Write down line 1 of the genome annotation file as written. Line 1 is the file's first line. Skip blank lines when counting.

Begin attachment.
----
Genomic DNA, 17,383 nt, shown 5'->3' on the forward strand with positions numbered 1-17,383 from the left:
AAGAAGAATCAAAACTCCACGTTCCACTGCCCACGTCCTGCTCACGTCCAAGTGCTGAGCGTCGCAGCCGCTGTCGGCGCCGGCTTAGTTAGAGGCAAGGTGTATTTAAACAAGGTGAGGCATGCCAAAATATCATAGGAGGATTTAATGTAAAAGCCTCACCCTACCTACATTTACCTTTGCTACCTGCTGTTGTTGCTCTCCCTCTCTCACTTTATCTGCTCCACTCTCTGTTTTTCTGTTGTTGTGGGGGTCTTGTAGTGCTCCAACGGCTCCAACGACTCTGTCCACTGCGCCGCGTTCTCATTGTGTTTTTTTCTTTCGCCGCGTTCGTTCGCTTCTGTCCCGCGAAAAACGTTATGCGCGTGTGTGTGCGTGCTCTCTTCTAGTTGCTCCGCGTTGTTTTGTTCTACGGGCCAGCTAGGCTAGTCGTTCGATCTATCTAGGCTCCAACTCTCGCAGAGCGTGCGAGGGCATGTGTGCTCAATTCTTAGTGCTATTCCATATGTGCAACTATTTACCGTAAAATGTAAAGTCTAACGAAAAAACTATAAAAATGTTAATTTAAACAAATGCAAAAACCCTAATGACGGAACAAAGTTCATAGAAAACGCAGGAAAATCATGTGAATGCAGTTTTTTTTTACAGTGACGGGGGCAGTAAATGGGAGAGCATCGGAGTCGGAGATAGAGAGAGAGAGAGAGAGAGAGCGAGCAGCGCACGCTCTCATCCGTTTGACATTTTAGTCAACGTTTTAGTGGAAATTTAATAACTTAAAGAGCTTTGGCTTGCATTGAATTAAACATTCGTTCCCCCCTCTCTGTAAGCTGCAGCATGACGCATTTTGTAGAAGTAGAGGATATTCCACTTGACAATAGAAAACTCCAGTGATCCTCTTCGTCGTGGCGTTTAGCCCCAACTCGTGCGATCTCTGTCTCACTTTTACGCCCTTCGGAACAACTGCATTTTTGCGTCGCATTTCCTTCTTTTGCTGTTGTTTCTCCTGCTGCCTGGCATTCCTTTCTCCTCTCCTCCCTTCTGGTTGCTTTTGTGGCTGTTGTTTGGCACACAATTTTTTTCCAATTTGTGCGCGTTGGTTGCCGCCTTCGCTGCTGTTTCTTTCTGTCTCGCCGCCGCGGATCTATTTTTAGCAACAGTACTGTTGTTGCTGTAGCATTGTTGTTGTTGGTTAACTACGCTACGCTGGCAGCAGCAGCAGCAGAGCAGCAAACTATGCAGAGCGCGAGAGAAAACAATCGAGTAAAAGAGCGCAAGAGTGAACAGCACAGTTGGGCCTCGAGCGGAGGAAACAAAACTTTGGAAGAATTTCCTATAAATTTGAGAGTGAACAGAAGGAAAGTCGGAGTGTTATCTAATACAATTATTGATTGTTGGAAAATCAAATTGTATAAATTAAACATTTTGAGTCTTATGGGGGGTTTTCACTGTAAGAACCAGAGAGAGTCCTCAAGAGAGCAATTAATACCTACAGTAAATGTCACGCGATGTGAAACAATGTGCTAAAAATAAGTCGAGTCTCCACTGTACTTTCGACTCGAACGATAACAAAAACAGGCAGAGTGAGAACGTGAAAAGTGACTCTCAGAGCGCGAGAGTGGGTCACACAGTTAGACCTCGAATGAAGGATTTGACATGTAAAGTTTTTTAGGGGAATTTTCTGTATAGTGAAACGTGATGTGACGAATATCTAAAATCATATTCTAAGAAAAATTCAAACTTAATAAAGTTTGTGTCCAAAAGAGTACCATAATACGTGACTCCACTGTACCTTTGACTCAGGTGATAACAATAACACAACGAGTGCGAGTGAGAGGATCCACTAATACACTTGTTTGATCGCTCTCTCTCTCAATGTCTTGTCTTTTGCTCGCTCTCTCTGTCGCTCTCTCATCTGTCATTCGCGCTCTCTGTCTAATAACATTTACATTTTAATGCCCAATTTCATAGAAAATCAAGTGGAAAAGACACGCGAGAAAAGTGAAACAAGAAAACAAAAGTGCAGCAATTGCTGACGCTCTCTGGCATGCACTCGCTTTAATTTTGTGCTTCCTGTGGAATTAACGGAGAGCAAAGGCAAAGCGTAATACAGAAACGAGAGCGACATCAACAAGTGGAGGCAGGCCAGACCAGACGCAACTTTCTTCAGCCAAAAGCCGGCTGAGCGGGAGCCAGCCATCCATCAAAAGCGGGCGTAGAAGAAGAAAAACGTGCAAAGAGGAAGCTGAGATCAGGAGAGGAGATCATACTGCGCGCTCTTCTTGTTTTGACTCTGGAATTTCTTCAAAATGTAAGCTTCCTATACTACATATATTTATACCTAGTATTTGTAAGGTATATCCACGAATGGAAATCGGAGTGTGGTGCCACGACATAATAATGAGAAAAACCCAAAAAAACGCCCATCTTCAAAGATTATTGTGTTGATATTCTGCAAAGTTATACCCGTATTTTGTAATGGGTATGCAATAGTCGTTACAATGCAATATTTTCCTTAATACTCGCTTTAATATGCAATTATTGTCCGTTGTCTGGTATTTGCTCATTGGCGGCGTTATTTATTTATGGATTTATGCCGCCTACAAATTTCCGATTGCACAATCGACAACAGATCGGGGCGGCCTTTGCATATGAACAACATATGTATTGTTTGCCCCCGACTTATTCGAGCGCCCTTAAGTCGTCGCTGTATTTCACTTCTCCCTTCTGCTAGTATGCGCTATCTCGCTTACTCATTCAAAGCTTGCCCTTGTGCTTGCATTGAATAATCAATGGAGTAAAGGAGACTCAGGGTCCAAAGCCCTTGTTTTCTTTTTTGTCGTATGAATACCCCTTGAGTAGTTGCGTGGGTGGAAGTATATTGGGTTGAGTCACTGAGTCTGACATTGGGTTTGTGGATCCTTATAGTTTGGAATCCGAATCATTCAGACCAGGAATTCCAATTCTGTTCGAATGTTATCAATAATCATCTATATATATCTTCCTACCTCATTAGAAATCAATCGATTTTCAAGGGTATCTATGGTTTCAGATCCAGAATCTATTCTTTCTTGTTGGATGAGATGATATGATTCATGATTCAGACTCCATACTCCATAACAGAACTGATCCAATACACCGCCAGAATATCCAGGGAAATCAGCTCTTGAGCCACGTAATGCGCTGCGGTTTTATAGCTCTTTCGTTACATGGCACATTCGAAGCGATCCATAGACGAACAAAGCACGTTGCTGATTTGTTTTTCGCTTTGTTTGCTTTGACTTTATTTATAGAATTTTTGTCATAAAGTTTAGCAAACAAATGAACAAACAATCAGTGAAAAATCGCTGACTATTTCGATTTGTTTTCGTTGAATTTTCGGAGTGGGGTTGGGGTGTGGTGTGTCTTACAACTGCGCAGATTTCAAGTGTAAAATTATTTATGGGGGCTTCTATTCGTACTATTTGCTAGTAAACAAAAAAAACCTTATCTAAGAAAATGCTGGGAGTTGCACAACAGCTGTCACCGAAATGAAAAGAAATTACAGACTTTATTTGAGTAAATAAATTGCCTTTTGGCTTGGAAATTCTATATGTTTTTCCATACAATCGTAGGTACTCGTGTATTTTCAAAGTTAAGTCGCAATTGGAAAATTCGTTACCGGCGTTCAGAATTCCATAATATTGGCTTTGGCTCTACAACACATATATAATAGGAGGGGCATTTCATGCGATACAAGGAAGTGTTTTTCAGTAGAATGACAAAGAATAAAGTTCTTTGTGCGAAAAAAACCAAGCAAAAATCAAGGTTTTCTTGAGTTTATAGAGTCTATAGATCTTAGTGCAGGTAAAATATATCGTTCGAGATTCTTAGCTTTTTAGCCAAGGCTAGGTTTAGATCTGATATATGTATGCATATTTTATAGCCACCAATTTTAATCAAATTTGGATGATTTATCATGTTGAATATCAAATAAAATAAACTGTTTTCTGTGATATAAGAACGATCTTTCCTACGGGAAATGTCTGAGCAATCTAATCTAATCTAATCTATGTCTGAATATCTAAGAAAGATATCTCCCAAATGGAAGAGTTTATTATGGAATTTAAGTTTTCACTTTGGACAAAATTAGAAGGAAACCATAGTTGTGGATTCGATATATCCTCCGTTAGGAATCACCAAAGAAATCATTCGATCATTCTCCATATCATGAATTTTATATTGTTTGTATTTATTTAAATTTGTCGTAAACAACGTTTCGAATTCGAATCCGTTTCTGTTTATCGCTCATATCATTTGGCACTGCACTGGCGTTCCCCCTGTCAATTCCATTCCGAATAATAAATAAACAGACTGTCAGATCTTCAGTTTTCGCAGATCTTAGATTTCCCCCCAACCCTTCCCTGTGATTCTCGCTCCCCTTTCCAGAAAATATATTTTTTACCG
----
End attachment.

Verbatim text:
Genomic DNA, 17,383 nt, shown 5'->3' on the forward strand with positions numbered 1-17,383 from the left: